EL: My first meeting with the rowing world dates back to when I was 12. I had practised a lot of different kinds of sport (judo, basketball and swimming) as my parents, who had also practised much sport, believed that it was necessary for a kid to take on some sport. Their aim was not to make a champion out of me, but they felt that sport is essential for a kid and helps you grow up. However, the problem was always the same: all these sport activities were designed for kids, which means that we were supposed to meet 2 to 3 times a week only and we had no meeting at all during summertime when school was closed for holidays. Because of this lack of continuity I used to switch to a new sport any time September came to try something new.
I was lucky when it came to rowing because not only did I like rowing very much, but also I could keep on rowing for the whole summertime. The courses did not stop at the end of school time: instead our training sessions were doubled during the holidays! That’s one of the reasons why I stuck to rowing once I had started. Moreover, I always had some challenging goals to achieve which was something that made it more and more exciting!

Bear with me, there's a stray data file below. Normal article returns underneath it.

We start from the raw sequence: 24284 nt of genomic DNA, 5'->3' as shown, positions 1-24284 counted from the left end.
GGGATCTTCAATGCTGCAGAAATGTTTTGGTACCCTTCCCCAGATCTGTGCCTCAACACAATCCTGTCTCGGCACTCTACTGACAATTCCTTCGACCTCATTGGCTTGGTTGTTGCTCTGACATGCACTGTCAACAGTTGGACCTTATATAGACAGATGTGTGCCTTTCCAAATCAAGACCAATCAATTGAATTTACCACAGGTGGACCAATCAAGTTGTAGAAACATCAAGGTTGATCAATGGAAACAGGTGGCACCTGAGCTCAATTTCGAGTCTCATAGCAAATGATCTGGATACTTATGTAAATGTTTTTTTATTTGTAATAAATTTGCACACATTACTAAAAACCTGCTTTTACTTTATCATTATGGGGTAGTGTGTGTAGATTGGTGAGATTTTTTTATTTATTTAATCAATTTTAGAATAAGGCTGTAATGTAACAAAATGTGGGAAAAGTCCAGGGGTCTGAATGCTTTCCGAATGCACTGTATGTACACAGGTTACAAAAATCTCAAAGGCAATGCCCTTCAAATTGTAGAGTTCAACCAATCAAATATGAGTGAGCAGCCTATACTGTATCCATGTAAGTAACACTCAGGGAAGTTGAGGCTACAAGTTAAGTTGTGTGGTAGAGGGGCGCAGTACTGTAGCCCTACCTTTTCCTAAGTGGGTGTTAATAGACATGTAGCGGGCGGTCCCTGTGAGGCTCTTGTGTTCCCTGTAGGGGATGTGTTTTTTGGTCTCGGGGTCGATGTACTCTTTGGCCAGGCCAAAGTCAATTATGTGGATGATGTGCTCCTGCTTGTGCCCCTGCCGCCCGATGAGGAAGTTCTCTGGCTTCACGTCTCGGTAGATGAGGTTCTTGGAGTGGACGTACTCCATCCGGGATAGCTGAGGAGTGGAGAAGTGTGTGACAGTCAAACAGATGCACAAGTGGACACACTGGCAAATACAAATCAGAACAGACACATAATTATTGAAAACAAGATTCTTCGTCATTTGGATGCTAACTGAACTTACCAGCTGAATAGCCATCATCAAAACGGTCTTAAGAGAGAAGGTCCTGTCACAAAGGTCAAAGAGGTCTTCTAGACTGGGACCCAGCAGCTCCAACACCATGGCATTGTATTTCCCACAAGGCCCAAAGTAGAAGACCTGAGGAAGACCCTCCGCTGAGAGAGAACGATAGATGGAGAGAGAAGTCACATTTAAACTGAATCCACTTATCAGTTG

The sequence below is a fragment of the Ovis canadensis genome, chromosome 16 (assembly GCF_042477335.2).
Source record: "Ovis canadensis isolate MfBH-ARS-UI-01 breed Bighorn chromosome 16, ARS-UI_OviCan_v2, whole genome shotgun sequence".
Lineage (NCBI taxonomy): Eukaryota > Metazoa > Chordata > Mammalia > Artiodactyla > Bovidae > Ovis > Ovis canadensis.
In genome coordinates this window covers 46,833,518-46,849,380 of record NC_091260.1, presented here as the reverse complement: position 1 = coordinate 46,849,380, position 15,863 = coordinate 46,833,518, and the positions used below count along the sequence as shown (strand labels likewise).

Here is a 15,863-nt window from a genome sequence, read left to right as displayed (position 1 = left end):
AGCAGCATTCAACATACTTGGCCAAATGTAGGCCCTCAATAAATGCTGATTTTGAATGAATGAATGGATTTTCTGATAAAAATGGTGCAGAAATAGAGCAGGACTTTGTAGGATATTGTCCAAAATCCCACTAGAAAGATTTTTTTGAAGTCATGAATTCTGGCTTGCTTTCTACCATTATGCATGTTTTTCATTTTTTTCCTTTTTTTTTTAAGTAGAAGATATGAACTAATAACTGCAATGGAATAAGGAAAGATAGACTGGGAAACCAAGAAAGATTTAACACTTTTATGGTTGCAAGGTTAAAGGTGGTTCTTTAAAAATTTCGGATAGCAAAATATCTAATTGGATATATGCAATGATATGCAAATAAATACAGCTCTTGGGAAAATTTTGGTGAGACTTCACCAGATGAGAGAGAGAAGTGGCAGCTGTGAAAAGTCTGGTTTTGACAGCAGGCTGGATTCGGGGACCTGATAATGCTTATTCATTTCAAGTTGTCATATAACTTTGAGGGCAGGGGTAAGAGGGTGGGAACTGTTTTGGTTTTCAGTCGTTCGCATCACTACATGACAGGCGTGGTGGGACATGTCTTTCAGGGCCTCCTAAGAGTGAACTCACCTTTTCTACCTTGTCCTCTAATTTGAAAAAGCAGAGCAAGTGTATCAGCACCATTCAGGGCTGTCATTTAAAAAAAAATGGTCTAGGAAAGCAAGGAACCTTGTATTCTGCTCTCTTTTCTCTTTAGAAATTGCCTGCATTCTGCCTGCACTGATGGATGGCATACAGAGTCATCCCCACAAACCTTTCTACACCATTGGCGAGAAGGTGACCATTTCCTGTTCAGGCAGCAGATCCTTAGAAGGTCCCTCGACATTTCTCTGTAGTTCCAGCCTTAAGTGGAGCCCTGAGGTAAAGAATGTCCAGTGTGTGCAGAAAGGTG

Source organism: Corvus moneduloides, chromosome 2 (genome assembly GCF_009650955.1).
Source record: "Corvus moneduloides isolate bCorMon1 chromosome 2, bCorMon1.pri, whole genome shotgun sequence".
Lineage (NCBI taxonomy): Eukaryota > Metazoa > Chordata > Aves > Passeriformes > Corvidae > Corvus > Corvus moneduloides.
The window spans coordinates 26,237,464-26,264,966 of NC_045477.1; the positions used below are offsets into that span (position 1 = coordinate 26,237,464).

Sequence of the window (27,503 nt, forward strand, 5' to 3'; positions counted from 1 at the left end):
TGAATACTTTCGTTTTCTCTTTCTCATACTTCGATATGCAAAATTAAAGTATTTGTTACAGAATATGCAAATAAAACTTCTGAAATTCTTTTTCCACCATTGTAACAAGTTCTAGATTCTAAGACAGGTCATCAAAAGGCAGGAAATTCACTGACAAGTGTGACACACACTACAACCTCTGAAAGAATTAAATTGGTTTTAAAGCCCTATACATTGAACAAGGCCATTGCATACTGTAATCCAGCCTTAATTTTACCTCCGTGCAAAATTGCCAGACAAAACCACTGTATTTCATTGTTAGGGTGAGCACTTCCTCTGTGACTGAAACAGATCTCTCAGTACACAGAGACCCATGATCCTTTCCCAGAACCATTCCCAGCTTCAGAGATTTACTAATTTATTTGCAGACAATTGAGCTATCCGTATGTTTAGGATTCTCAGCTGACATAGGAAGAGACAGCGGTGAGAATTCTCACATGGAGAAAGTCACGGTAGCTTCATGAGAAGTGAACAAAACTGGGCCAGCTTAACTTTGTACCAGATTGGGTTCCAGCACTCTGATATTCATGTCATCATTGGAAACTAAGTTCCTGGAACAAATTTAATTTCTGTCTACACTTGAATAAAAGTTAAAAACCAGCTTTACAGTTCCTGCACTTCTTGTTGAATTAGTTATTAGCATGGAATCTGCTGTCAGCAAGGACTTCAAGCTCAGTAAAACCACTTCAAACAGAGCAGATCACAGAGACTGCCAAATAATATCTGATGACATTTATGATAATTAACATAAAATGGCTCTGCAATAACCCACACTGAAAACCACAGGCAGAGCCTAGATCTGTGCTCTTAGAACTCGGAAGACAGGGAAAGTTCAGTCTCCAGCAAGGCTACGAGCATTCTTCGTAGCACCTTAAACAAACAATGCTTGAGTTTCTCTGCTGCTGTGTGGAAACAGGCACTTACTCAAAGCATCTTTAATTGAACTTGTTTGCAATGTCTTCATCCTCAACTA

WR: Are you a full-time rower?
EL: Yes, I’m a full time athlete. At this level, athletes luckily manage to practise full time as they are supported either by the army branches or by private sport clubs. I do not belong to the army and I’m part the Aniene Rowing Club as previously mentioned. The club, based in Rome, has many members who love rowing and do a lot to support and make the most of the sport activities and the athletes.
WR: You just competed in the Memorial D’Aloja. Is the double with Lorenzo Bertini a sign of your season to come?
EL: I would say so: Lorenzo and I were already together on the national races which were held two weeks before the Memorial. We were both happy with the results achieved on these two occasions and agreed that they were a good start for us and also a very positive way to get closer to what is waiting for us in Munich.
WR: Do you train regularly with Lorenzo or do you train in other boats?